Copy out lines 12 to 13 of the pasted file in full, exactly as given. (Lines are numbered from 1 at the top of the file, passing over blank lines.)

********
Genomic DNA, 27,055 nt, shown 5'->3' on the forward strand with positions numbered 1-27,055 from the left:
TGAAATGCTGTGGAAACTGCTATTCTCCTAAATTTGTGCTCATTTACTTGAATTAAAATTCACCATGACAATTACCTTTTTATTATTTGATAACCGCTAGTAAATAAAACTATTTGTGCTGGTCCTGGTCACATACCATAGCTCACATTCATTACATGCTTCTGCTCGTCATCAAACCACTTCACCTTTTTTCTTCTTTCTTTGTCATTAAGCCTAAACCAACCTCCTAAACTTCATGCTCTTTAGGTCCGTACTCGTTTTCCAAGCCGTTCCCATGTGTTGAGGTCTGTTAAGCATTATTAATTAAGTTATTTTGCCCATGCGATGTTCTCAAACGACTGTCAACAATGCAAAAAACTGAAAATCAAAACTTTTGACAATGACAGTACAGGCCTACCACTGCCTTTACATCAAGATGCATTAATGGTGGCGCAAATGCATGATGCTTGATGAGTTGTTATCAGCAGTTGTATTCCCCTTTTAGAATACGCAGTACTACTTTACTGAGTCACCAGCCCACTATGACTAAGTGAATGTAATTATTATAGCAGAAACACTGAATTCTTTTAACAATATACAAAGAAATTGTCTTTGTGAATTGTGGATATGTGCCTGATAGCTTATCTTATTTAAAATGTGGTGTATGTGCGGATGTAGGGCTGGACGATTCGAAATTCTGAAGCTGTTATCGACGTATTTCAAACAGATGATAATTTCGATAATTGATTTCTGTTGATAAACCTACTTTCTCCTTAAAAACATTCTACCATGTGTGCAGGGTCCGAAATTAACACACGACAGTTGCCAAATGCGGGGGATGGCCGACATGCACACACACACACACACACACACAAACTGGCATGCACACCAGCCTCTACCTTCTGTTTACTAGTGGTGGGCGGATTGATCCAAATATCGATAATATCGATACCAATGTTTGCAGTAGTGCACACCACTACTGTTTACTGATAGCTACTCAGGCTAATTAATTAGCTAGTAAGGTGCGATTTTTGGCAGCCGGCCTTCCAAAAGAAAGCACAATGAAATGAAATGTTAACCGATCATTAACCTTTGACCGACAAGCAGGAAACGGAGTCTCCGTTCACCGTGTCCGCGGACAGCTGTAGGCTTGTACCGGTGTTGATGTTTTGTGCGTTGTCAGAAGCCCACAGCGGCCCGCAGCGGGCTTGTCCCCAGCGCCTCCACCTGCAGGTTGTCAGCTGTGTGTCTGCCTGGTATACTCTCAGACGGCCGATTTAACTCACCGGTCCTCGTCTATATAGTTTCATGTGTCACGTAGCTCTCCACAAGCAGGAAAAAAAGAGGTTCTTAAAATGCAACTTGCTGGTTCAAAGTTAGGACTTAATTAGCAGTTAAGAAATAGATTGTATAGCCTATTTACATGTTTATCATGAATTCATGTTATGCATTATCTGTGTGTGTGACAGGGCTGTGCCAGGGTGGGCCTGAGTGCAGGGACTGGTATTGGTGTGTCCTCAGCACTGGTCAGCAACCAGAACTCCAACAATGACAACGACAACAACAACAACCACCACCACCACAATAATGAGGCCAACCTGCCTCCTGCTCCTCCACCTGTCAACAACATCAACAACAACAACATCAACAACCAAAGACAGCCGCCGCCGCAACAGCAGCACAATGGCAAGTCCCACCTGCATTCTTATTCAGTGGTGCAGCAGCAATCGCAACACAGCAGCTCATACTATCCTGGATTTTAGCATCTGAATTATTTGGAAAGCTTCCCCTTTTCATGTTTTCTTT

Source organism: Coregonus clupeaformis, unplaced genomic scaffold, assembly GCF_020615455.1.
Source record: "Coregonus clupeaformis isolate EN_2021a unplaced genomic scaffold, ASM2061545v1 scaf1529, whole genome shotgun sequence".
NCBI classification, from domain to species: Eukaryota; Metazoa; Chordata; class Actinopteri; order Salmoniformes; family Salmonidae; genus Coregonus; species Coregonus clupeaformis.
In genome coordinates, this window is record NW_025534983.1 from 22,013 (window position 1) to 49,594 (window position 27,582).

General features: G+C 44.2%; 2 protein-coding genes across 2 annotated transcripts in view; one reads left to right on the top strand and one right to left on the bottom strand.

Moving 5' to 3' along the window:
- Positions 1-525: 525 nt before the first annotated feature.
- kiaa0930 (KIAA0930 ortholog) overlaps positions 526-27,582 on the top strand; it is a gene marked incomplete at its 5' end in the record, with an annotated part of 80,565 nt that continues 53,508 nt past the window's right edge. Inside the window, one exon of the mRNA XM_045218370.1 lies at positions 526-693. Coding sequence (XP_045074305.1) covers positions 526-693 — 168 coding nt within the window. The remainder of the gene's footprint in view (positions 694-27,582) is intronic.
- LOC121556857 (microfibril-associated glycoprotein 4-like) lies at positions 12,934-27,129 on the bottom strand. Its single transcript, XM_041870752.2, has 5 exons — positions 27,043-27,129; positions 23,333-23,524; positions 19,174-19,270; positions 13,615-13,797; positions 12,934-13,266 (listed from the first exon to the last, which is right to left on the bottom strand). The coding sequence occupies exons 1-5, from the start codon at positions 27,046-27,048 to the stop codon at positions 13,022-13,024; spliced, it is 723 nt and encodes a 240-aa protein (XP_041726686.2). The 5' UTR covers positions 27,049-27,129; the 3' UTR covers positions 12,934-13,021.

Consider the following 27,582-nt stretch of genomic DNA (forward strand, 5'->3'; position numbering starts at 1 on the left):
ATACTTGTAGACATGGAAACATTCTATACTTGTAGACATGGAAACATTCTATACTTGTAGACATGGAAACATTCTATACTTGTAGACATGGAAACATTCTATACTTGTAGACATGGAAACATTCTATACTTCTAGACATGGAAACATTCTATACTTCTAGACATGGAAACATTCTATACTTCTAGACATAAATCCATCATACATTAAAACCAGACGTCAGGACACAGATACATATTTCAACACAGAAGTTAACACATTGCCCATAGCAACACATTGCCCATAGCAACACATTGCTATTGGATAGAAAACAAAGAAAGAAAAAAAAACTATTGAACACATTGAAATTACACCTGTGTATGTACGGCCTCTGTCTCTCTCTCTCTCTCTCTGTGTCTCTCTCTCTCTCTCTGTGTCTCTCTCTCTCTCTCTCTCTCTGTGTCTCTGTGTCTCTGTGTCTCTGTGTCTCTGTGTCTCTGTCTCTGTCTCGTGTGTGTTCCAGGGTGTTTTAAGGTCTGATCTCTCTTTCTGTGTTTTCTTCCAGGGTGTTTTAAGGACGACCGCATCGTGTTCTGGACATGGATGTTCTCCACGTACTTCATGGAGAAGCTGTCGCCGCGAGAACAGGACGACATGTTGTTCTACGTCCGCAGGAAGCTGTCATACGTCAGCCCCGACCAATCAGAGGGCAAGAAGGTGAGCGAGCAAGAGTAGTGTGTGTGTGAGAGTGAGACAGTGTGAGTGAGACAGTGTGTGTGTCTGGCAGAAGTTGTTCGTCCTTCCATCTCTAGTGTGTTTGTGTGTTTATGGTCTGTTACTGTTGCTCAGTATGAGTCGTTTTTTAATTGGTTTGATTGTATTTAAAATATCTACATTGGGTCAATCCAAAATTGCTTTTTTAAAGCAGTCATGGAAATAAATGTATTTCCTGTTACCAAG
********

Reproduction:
Consider the following 27,582-nt stretch of genomic DNA (forward strand, 5'->3'; position numbering starts at 1 on the left):
ATACTTGTAGACATGGAAACATTCTATACTTGTAGACATGGAAACATTCTATACTTGTAGACATGGAAACATTCTATACTTGTAGACATGGAAACATTCTATACTTGTAGACATGGAAACATTCTATACTTCTAGACATGGAAACATTCTATACTTCTAGACATGGAAACATTCTATACTTCTAGACATAAATCCATCATACATTAAAACCAGACGTCAGGACACAGATACATATTTCAACACAGAAGTTAACACATTGCCCATAGCAACACATTGCCCATAGCAACACATTGCTATTGGATAGAAAACAAAGAAAGAAAAAAAAACTATTGAACACATTGAAATTACACCTGTGTATGTACGGCCTCTGTCTCTCTCTCTCTCTCTCTGTGTCTCTCTCTCTCTCTCTGTGTCTCTCTCTCTCTCTCTCTCTCTGTGTCTCTGTGTCTCTGTGTCTCTGTGTCTCTGTGTCTCTGTCTCTGTCTCGTGTGTGTTCCAGGGTGTTTTAAGGTCTGATCTCTCTTTCTGTGTTTTCTTCCAGGGTGTTTTAAGGACGACCGCATCGTGTTCTGGACATGGATGTTCTCCACGTACTTCATGGAGAAGCTGTCGCCGCGAGAACAGGACGACATGTTGTTCTACGTCCGCAGGAAGCTGTCATACGTCAGCCCCGACCAATCAGAGGGCAAGAAGGTGAGCGAGCAAGAGTAGTGTGTGTGTGAGAGTGAGACAGTGTGAGTGAGACAGTGTGTGTGTCTGGCAGAAGTTGTTCGTCCTTCCATCTCTAGTGTGTTTGTGTGTTTATGGTCTGTTACTGTTGCTCAGTATGAGTCGTTTTTTAATTGGTTTGATTGTATTTAAAATATCTACATTGGGTCAATCCAAAATTGCTTTTTTAAAGCAGTCATGGAAATAAATGTATTTCCTGTTACCAAG